David Fraser Photography | Tamron SP 45mm F/1.8 Di VC USD Lens - A Portrait/Fashion Photographer’s Perspective

Tamron SP 45mm F/1.8 Di VC USD Lens - A Portrait/Fashion Photographer’s Perspective

November 27, 2017  •  Leave a Comment

Tamron SP 45mm F/1.8 Di VC USD Lens - A Portrait/Fashion Photographer’s Perspective 

by David E. Fraser 

The Lens

Apart from a few 58mm normal lens commercially available today, most lens manufacturers produce 50mm variants with apertures typically as large as f/1.4 or f/1.8. Along comes Tamron, who breaks with convention, and produces the SP 45mm F/1.8 Di VC USD. A part of its Super Performance (SP) line of lenses, it still falls within the range (40mm-58mm) of what is typically considered a normal lens. 

The Cameras

The lens was evaluated on a Nikon D810, a full-frame 35mm equivalent, and on a Nikon D500, considered Nikon’s premiere APS-C (crop sensor) camera. Both tests were conducted outdoors in variable lighting conditions. Given the fact that lenses tend to perform with satisfactory sharpness at smaller apertures, the test focused on larger apertures that ranged from f/2 - f/2.8. The subject was lit with either a Profoto B1 modified with either a silver medium (41”) deep reflective umbrella, or Profoto B2 modified with a Wescott Rapid Box 24” beauty dish. 

The Scope  

This is not a technical review conducted in a laboratory setting. Rather, it provides one photographer’s perspective on using the Tamron SP 45mm F/1.8 Di VC USD Lens on two specific Nikon camera bodies. Determinations about sharpness, autofocus responsiveness, color saturation, etc. are based primarily on observation of the raw files in Phase One’s Capture One Pro 10. All images were shot in NEF raw, imported into Capture One, then assessed using the application’s focus mask overlay and other visual indicators. This is not a comparative review, where the SP 45mm is evaluated point by point with other lenses such as the Sigma Art. Although I own that lens, and have owned other 50mm lenses, the idea is to evaluate this lens on its own merit, and determine what it can deliver.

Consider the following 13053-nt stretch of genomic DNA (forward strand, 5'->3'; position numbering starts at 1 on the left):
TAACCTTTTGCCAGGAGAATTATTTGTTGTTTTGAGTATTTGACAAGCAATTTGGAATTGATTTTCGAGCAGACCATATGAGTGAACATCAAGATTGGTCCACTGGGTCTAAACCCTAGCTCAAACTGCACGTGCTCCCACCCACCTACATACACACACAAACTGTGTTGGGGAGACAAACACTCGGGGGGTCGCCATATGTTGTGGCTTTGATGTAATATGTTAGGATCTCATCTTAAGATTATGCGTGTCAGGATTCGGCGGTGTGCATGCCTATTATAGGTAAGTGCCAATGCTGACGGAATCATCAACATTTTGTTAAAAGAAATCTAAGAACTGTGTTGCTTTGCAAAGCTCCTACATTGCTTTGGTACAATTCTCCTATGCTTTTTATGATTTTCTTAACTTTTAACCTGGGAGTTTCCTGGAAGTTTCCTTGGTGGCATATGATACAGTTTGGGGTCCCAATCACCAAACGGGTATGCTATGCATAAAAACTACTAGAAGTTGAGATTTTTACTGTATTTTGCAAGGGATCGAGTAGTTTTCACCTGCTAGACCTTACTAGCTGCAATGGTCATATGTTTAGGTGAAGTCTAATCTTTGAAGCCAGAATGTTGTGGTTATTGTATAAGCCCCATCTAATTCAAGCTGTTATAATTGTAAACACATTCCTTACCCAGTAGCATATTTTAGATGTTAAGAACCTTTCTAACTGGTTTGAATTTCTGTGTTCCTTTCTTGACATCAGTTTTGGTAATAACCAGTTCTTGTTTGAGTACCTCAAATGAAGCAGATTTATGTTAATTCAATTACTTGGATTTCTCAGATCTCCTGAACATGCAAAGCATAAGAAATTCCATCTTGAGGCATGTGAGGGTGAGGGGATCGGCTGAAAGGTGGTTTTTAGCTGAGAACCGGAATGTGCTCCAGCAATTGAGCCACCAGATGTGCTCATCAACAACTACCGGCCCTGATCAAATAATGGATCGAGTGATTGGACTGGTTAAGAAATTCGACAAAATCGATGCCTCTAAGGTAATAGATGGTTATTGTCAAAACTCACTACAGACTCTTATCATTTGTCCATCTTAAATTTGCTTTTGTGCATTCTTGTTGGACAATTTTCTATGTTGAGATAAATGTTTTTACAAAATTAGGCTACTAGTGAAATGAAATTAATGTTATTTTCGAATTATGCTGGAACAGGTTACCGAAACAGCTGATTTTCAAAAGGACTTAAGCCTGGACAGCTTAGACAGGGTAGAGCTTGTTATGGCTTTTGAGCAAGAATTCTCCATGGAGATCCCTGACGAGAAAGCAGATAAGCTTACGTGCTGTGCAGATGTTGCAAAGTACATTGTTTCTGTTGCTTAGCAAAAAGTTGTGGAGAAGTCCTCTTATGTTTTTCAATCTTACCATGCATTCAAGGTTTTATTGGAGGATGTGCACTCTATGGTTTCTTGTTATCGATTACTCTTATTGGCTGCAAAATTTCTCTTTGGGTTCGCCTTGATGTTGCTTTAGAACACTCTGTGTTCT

The Photographer

I am David Fraser, a San Francisco Bay Area portrait and fashion photographer. I have been a photographer shooting with Canon and Nikon cameras for approximately 16 years. Most of my work falls into the general categories of portraiture and fashion. The majority of what I do includes modeling portfolios, beauty shots, and lifestyle portraits. I shoot in studio as well as on location. And as with all other photographers, I am constantly evolving and learning.

Testing on the D810

On the Nikon D810, fully open at f/1.8, I was able to produce some sharp images. However, in spite of the effectiveness of Tamron’s Vibration Compensation (VC), the narrow focal plain meant much of the subject could be out of focus, though the focus point was sharp. I stopped down to f/2, and though I lost a 1/2 stop of light, there was no noticeable difference in the rendering of the out-of-focus areas. All images were sharp, and there was no noticeable front or back focusing. 

There were however two issues apparent when shooting on the D810. Vignetting was apparent at the wider apertures. It was not to an extent where it was distracting, but it was noticeable and corrected in post processing. The more significant issue was chromatic aberration. This color fringing was quite noticeable at the wider apertures, and required removal in post-processing. Utilizing Capture One Pro, I was able to quickly remove it.